Jesus Ballote, an 18-year-old San Francisco student, developed a company called Chuyz Fresh Fits, which focuses on urban clothing, and became a finalist in the 2009 OppenheimerFunds/NFTE National Youth Entrepreneurship Challenge. Ballote will present his business plan to a panel of judges and compete for a $10,000 grand prize during the competition Wednesday in New York City.
The Board of Supervisors' Public Safety Committee gave thumbs up Monday to a search for more AIDS funding.
The committee voted to support a resolution authorizing the Department of Public Health to submit a two-year application for 2010 and 2011 to continue to receive funding for a “HIV Prevention Projects” grant from the Centers for Disease Control and Prevention.
Specific details of the biggest building project planned in The City will be outlined in November, and residents will be able to provide their feedback on it during the holiday-dominated month of December.
Burlingame police Chief Jack Van Etten on Monday announced his retirement effective in December after serving more than three decades with the Burlingame Police Department.
Van Etten, 57, began his career in law enforcement in the early 1970s when he worked part-time as a sheriff's cadet with the San Mateo County Sheriff's Office for two years while in college.
The significant traffic and transit improvements planned for the region around and within Candlestick and Hunters points, outlined in your Oct. 1 article, are not contingent on any decisions by the 49ers. They are moving forward rapidly and will receive a San Francisco Planning Commission hearing and draft environmental impact report this month.
It looks like the wish Russell Brand expressed on live TV in front of millions has come true. The British funnyman declared while hosting MTV’s Video Music Awards last month that he’d like to hook up with performer Katy Perry. Fast-forward to Saturday morning, when the “I Kissed a Girl” singer emerged from his London pad after a Friday night date.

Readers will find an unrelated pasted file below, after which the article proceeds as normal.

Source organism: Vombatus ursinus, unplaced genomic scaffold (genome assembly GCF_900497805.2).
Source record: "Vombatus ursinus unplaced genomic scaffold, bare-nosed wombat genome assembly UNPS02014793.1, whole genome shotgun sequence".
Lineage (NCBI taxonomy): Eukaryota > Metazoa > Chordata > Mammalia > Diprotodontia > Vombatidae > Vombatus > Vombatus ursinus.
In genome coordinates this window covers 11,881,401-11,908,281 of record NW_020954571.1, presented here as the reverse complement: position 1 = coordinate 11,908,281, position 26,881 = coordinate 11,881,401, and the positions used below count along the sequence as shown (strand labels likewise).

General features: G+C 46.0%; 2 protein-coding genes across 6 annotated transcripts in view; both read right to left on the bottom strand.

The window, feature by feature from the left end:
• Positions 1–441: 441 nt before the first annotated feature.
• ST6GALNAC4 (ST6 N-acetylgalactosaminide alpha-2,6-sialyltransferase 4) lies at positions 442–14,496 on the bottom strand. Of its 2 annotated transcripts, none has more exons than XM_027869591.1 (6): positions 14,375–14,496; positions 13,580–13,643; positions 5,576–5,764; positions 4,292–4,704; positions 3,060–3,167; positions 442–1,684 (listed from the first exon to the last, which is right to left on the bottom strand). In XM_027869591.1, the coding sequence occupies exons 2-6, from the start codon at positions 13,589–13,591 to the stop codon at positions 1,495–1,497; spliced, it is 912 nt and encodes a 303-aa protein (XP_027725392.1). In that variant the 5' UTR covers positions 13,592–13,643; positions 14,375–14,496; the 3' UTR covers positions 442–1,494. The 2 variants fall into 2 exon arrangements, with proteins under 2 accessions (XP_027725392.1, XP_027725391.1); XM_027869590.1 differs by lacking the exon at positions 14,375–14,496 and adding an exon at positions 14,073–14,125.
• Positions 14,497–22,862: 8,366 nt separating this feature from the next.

Record numbers of sea lions at piers and recreation areas in The City have prompted port officials to consider new methods of dealing with the weighty mammals.
Boat owners at Hyde Street Pier have been spraying the sea lions with hoses to get them off their docks, and swimmers at Aquatic Park are getting a much closer look at the animals than they’re used to.
When George Gascón started work as San Francisco police chief in August, The Examiner was hopeful he would shake up the department’s long-entrenched ways. We wanted him to make his top priority cleaning up community trouble spots so the streets would become safer.
Chicago and the Olympics weren’t a great mix from the start — sort of like holding an international gathering of Alcoholics Anonymous in the Guinness St. James’s Gate Brewery in Dublin.
Extra-liberal Seattle’s rejection of a plastic bag tax should give pause to the coercive utopians who have initiated bag tax proposals around the country.
In Washington, D.C., in spite of a poorly written measure, the City Council recently passed a 5-cent tax per plastic bag.
WHO: Text-happy teen drivers
WHAT: In the past five years, nearly 100 teenagers have died in vehicle accidents related to texting while driving in New York City and Long Island alone, according to New York Sen. Charles Schumer.
In my Introduction to The Almanac of American Politics 2010, I noted that Barack Obama was elected by a top-and-bottom coalition: he carried voters with incomes below $50,000 and above $200,000 and lost among those in between.
Iowa Republican Rep. Steve King is calling on President Obama to fire gay activist Kevin Jennings, the controversial head of the Education Department's Office of Safe & Drug Free Schools. Although Jennings has come under heavy criticism from social conservatives in recent months, King is the first member of Congress to call for his ouster.
Looks like the Department of Interior has a problem with a section responsible for 26 million acres of federal lands. According to an investigation conducted by the Interior inspector general regarding the department's National Landscape Conservation System (NCLS), employees and environmental advocacy organizations frequently violated federal anti-lobbying policies.